In continuity situations, termination policies typically are set up so that they create as little disruption as possible. Departures are infrequent but the company tries to fill vacancies through internal promotions. When staff positions need to be cut, management encourages people to take early retirement. When employees are fired, the person leaving might be cast in the role of the “bad apple:” someone who did not play by company rules.
When a good-to-great mandate is in effect, employees who are no longer qualified, capable or interested in remaining have their departures treated with dignity. Appropriate severance packages are provided along with real outplacement programs that help them land on their feet. The dignified approach pays homage to these employees for past services while helping them to a new future. Many of these companies have alumni programs for former employees. A person might no longer be on the payroll but they should be treated as resources for future talent or new business.
A turnaround mandate is a completely different animal. Here, management’s objective is simply to make terminated employees vanish as cheaply as possible with no negative legal consequences for the company. Employees report feeling treated with the same respect that the company provides its garbage. This treatment is not necessarily an example of ethically obtuse management. In turnaround situations, corporate culture and long-term reputation are not high on management’s list of priorities, whereas reducing the burn rate of cash is.
Stealth Mandates: No Win Situations for You.
In some cases, companies have perfectly legitimate reasons for disguising the true leadership mandate. An organization might, for example, not want to reveal the depth of its problems to outside job candidates who might end up working for a competitor. In far too many situations, though, the true mandate remains hidden because the current management hasn’t been honest with itself. This is why we recommend that, after an executive assumes a new position, he does his own research regarding what needs to be changed, preserved and avoided.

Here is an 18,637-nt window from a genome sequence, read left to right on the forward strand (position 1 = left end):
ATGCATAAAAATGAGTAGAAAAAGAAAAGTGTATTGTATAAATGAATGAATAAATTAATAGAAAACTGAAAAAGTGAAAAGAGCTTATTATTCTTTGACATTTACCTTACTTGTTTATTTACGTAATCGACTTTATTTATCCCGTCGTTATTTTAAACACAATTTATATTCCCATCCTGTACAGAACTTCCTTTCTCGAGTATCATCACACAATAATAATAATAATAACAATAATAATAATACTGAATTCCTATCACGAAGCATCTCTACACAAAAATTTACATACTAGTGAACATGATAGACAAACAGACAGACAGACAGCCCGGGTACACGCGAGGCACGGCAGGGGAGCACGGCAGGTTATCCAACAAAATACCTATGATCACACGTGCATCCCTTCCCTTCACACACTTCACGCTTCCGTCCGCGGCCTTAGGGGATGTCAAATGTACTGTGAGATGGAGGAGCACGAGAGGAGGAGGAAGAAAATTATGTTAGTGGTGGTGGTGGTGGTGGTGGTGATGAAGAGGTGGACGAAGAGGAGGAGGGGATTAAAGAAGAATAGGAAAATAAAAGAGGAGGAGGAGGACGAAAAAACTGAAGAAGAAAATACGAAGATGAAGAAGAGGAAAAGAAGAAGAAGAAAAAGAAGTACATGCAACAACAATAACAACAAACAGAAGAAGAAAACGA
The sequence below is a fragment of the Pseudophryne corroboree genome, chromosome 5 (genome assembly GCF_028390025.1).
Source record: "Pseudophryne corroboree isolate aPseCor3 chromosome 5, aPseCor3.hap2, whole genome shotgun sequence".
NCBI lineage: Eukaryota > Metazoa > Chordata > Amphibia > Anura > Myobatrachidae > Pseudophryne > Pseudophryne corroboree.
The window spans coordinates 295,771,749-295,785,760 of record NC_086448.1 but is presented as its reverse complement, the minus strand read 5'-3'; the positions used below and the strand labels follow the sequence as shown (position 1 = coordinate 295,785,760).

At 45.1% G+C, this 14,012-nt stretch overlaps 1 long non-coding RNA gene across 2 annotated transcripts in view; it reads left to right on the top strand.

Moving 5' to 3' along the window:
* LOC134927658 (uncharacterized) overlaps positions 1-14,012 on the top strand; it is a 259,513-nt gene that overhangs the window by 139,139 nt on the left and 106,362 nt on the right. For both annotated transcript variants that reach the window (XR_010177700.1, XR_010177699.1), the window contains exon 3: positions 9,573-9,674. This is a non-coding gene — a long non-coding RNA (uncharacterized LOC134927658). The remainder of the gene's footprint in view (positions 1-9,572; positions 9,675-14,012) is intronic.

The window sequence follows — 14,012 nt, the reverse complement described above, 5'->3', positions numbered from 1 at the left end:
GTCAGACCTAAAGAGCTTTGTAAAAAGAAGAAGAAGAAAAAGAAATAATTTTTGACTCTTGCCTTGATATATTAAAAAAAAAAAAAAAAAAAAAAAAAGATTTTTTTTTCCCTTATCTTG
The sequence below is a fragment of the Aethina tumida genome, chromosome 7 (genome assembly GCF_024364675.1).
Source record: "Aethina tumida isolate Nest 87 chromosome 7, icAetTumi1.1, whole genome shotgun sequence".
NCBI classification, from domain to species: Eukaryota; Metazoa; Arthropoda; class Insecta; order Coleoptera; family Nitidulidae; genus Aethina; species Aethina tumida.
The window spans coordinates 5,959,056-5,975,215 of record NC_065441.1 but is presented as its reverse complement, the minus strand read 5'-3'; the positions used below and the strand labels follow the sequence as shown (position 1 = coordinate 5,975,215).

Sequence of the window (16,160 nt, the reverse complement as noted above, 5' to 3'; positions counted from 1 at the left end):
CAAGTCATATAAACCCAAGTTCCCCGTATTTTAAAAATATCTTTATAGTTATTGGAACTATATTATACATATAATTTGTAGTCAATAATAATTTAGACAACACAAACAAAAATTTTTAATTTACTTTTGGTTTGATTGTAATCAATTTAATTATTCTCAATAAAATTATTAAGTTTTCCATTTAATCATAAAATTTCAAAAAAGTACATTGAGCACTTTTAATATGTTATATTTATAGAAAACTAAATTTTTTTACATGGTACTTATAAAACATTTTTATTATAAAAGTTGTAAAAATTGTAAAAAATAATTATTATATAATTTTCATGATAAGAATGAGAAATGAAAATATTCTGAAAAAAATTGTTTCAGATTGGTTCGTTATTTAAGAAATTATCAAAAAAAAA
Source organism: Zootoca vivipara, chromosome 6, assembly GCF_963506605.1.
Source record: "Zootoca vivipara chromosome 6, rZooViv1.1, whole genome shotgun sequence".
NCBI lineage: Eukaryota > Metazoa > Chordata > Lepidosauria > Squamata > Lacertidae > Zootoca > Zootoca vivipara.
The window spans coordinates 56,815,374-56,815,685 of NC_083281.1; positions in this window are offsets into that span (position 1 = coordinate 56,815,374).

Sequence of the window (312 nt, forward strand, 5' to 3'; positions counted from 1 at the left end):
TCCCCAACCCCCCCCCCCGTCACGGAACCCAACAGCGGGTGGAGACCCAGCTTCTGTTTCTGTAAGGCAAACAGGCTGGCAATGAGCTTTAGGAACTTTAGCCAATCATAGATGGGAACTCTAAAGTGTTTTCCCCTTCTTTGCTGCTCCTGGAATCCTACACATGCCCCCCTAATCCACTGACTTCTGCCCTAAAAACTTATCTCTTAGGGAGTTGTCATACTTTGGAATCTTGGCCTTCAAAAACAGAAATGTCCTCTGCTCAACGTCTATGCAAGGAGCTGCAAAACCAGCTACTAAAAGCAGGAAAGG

When an executive discovers that a stealth mandate is in play, she needs to renegotiate the mandate. One important goal of that discussion is to establish realistic frameworks that will become the basis for the executive’s future performance evaluation. All of this is much easier said than done, and management often will resist renegotiating a mandate, particularly if it requires people admitting to some ugly truths. Nevertheless, when an executive continues to operate in the shadow of a stealth mandate, she sets herself up to fail.
Consider the example discussed earlier of the CEO who was hired with a good-to-great mandate when the founder (and chairman) clearly had continuity in mind. What if the CEO had confronted the board to renegotiate his mandate? Obviously, this would have involved a difficult and potentially contentious discussion. But what is the alternative?
At least, the CEO might be able to negotiate a graceful exit.
This article began with a description of Milton Berle’s famous routine of making two hand gestures that were logically inconsistent. Companies that present an executive with one leadership mandate while keeping a second contradictory mandate hidden are doing essentially the same thing. The former is a foundation for comedy. The latter is a setup for tragedy.